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‘Seymour: An Introduction’ and the Rebirth of Ethan Hawke

Here’s the thing that’s easy to forget about Ethan Hawke: less than a decade ago, he was James Franco. For a generation (specifically, a generation typically signified with an X), he would always be the cynical, unwashed, flannel-wearing would-be alt-rocker of 1993’s Reality Bites, and much out his output following that film seemed the product of a carefully cultivated Serious Artist image. Acting wasn’t enough; he wrote bad books and turned them into bad movies. But as with Franco, the thinness of his other ventures and the caricature he could so easily lapse into made it easy to forget that there was a very fine actor behind all that other nonsense. And over the past few years (with no small assist from his longtime collaborator Richard Linklater), Hawke has realigned and matured, as both actor and screenwriter, remaking himself as one of indie film’s most reliable figures. And now he brings Seymour: An Introduction, which he directed, to this year’s New York Film Festival — and it is not only a very fine documentary, but a warm and likable one to boot. … Read More

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Flavorwire's Flick of the Week: 'Holy Motors'

It’s been thirteen long years since Leos Carax made his last feature film, and as you watch Holy Motors, the film that ended that long drought, you get the feeling that the filmmaker wanted to use it to make all of the movies he should have made in the interim. It almost has the feel of a completed checklist, a film comprised of what appear, at first, to be incompatible parts: oddball romance, family drama, black crime comedy, musical, etc. Only as the loose ends and odd bits begin to stack up do we get a sense of what Carax is up to — and it’s something peculiar and rather marvelous. … Read More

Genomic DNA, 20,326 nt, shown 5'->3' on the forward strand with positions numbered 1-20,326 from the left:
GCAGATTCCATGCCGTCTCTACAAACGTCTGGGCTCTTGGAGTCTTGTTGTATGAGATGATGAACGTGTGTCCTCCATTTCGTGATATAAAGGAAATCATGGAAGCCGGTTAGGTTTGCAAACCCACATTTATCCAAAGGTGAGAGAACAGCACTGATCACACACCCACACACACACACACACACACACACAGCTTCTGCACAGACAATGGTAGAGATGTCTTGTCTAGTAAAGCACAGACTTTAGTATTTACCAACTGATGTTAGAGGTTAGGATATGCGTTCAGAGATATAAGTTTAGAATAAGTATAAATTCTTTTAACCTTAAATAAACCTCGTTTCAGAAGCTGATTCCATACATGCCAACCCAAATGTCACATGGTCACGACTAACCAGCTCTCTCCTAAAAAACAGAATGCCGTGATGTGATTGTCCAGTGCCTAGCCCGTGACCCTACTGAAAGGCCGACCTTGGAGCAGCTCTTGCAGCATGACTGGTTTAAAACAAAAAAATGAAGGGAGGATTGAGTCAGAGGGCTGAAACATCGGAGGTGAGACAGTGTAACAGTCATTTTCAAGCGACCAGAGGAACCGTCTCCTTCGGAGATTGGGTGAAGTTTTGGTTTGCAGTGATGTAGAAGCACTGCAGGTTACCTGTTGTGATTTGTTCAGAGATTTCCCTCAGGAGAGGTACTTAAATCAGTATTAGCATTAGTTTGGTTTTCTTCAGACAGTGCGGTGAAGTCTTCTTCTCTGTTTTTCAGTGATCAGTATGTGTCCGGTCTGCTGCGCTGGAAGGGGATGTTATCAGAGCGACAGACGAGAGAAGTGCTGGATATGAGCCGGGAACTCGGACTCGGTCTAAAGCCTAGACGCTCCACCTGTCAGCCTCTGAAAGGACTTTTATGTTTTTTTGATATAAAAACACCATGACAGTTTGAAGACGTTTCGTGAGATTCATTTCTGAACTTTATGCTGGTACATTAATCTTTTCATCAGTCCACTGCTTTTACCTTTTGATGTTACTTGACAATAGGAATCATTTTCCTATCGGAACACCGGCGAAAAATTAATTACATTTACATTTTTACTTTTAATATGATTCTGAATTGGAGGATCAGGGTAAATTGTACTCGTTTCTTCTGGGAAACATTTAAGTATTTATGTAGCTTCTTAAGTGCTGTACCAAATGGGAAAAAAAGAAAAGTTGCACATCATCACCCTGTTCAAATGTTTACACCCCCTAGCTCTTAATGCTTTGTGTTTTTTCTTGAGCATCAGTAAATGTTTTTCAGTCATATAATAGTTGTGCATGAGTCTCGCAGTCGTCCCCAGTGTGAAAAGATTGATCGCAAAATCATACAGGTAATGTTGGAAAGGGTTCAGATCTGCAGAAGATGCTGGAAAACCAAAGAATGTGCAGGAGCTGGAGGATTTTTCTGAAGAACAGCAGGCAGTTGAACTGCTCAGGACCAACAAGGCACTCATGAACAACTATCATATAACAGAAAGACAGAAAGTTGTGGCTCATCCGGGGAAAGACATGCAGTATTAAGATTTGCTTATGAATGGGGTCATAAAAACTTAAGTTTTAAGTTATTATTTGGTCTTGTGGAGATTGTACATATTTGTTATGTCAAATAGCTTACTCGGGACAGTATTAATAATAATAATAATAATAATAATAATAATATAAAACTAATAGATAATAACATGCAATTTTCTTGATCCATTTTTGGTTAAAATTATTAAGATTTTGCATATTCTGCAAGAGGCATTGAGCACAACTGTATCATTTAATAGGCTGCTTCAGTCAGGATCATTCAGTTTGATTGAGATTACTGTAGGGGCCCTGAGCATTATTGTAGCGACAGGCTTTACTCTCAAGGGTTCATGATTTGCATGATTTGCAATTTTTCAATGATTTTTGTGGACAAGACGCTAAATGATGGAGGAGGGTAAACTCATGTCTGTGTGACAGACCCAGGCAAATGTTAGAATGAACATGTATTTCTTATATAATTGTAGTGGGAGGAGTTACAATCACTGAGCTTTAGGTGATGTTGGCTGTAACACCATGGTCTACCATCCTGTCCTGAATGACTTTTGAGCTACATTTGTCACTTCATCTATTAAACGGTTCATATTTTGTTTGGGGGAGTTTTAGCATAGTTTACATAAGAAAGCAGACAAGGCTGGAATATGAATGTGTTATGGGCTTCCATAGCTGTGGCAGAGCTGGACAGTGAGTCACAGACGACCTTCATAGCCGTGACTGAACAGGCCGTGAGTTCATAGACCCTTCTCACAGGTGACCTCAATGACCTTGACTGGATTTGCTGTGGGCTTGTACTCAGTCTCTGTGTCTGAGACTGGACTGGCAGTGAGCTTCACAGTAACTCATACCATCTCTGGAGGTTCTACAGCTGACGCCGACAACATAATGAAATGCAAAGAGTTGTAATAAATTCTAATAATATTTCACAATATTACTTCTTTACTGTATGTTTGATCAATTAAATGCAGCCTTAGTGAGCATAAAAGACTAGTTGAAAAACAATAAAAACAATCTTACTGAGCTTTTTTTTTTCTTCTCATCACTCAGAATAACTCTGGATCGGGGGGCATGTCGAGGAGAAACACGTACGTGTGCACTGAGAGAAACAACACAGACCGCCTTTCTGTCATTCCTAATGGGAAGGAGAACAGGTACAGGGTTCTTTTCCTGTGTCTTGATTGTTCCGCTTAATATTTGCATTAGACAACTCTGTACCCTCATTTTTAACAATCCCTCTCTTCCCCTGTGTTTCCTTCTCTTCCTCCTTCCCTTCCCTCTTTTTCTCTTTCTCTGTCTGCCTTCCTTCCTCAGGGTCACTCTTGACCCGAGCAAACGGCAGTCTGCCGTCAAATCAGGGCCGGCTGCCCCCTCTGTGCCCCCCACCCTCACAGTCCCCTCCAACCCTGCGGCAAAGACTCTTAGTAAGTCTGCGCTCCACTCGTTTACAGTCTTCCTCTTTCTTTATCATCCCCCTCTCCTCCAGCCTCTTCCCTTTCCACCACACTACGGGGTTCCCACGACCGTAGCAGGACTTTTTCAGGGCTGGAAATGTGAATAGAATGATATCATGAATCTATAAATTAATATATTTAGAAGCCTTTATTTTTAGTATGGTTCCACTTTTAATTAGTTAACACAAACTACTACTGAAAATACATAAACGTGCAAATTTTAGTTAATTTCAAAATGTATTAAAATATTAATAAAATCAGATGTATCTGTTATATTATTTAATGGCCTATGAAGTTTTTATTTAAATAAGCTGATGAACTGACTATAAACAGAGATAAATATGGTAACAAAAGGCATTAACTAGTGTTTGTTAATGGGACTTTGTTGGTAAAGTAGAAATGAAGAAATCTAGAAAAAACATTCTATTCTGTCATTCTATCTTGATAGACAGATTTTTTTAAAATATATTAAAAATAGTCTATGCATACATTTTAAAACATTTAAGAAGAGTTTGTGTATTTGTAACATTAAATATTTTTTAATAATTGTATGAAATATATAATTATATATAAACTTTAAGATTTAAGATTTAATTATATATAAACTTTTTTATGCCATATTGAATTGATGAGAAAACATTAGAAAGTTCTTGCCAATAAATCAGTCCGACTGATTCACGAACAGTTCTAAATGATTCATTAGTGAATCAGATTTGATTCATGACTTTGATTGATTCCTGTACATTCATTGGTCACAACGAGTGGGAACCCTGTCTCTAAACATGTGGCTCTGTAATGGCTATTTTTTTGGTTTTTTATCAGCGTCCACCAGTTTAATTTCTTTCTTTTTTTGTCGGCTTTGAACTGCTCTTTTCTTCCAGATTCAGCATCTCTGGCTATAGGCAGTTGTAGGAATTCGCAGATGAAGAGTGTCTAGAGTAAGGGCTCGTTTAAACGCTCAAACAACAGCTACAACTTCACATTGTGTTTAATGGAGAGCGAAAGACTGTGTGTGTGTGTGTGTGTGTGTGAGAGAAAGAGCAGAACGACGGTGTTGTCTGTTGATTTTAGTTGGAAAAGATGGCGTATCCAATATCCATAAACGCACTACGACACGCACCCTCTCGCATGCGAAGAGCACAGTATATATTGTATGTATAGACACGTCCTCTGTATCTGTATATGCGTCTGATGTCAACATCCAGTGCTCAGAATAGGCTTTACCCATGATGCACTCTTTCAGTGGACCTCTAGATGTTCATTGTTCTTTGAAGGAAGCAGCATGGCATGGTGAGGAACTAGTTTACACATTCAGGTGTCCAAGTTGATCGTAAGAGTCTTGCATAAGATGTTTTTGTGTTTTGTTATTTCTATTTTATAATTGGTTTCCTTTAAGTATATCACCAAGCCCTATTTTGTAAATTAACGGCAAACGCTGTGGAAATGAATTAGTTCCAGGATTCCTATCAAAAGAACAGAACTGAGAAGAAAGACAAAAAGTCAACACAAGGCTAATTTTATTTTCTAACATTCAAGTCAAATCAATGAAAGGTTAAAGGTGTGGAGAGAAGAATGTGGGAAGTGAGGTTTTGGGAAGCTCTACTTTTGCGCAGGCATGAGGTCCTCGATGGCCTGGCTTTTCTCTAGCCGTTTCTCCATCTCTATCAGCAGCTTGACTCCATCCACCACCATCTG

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9 Things We Learned at Last Night’s ‘Princess Bride’ Reunion

Tuesday night, the New York Film Festival celebrated the 25th anniversary of The Princess Bride (and the release of a new Blu-ray tied to said anniversary) with a special screening of the film, followed by a Q&A with several members of the cast and crew. The movie was raucously received by the rowdy audience: they applauded their favorite lines, cheered the entrances of its many memorable characters like old friends arriving at a party, and generally ate it up with a spoon. After the closing credits, director Rob Reiner, screenwriter William Goldman, and co-stars Billy Crystal, Mandy Patinkin, Cary Elwes, Robin Wright, Wallace Shawn, Carol Kane, and Chris Sarandon sat down for a Q&A with NYFF Associate Programming Director Scott Foundas. A few highlights from that chat after the jump. … Read More

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10 Must-See Movies at This Year’s New York Film Festival

New York’s Film Society of Lincoln Center kicks off the fiftieth (that’s right, 5-0) New York Film Festival today, with (as expected) a terrific selection of domestic indies, foreign films, documentaries, and big fall movies on tap. Many of our most anticipated pictures (like David Chase’s Not Fade Away, Lee Daniels’ The Paperboy, Leox Carax’s Holy Motors, Olivier Assayas’ Something in the Air, and the opening night selection, Ang Lee’s Life of Pi) have not yet screened for critics, but here are our favorites from what we’ve seen so… Read More